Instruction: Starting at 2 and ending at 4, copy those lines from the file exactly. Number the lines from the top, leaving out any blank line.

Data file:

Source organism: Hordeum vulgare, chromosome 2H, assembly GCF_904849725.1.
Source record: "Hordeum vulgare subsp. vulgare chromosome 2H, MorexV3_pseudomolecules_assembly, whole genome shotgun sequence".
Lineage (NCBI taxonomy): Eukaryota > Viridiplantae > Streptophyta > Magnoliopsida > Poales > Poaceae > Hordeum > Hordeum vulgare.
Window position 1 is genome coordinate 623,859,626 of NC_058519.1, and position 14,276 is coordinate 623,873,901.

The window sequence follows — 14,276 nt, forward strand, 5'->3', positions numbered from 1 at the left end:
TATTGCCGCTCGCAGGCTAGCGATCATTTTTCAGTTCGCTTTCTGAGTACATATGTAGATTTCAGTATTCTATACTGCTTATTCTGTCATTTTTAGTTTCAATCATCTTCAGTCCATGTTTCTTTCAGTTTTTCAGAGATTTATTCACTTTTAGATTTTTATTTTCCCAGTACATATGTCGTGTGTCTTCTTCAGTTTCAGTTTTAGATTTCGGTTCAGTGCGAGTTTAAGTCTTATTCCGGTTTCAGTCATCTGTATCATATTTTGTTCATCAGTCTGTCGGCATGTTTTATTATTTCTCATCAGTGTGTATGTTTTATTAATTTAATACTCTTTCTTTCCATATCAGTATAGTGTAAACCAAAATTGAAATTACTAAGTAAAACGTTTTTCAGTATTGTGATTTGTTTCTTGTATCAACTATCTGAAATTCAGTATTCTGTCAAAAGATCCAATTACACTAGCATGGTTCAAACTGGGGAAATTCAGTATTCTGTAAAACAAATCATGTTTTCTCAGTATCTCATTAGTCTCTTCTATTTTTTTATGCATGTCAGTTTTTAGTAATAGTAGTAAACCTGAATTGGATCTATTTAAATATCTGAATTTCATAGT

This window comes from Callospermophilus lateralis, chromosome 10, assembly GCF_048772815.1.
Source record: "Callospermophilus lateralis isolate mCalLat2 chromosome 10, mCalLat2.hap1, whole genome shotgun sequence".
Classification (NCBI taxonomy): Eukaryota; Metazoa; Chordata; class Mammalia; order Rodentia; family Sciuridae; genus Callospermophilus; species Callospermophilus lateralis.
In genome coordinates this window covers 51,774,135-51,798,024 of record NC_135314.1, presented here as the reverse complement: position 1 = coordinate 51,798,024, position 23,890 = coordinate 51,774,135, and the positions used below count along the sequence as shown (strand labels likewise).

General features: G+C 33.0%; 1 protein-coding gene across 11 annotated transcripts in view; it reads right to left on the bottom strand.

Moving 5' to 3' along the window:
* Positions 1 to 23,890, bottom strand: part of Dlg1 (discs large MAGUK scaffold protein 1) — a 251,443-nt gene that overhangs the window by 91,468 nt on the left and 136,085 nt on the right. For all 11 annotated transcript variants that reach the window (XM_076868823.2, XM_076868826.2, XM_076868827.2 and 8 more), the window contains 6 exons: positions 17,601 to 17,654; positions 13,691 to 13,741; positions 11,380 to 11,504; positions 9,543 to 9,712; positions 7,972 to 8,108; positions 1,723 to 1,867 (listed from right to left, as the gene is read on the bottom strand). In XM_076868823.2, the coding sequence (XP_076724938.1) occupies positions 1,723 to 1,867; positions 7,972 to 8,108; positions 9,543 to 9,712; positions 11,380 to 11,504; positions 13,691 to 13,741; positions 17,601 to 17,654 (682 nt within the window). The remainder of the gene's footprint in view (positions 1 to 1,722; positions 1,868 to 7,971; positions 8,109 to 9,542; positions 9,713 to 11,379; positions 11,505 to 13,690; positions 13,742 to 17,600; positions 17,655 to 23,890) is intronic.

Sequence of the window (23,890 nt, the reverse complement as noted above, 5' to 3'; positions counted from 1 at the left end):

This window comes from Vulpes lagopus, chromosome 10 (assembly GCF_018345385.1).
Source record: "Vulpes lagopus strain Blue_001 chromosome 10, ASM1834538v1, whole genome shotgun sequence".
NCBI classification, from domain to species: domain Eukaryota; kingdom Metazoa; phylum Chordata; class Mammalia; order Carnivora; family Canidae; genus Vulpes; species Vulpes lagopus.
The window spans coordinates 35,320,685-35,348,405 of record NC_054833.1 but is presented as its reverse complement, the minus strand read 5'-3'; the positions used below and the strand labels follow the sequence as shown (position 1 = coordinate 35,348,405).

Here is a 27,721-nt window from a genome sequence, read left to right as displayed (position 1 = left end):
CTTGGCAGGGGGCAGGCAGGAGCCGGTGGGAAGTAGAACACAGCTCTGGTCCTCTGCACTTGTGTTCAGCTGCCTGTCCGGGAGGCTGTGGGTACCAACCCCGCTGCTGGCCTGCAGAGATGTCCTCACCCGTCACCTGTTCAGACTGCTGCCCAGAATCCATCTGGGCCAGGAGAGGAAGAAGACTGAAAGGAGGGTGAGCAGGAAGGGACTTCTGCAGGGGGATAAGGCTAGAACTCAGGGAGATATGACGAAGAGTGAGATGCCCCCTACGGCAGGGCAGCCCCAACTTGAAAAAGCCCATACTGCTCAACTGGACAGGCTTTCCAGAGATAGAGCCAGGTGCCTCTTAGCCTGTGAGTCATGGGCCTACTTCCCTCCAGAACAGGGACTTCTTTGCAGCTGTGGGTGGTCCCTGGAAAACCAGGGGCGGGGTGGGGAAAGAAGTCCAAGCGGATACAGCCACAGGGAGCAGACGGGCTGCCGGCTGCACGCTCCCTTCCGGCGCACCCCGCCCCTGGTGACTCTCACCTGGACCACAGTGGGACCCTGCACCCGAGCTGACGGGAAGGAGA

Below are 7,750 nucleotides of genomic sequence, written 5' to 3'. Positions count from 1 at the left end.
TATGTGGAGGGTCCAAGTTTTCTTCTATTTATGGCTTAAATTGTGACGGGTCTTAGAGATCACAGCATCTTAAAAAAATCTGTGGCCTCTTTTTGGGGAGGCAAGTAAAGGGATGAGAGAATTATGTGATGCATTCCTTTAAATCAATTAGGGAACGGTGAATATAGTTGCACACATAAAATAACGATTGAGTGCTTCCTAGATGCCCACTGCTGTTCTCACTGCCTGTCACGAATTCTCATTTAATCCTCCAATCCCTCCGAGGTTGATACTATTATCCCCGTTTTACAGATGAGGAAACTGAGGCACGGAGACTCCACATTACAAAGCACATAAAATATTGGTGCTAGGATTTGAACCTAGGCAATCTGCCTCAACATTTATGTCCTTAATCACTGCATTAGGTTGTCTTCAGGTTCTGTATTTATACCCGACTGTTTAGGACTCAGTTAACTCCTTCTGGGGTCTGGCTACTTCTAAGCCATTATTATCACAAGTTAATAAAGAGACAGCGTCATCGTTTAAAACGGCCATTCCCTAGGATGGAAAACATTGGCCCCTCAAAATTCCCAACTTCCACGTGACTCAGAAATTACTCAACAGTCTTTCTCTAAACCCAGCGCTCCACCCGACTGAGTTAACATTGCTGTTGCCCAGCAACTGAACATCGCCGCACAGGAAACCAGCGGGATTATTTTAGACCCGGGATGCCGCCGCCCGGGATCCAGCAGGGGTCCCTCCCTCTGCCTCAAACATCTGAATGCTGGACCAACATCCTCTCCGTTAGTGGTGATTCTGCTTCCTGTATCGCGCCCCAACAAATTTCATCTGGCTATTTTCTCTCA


Source record: "Hordeum vulgare subsp. vulgare chromosome 2H, MorexV3_pseudomolecules_assembly, whole genome shotgun sequence".
Lineage (NCBI taxonomy): Eukaryota > Viridiplantae > Streptophyta > Magnoliopsida > Poales > Poaceae > Hordeum > Hordeum vulgare.
Window position 1 is genome coordinate 623,859,626 of NC_058519.1, and position 14,276 is coordinate 623,873,901.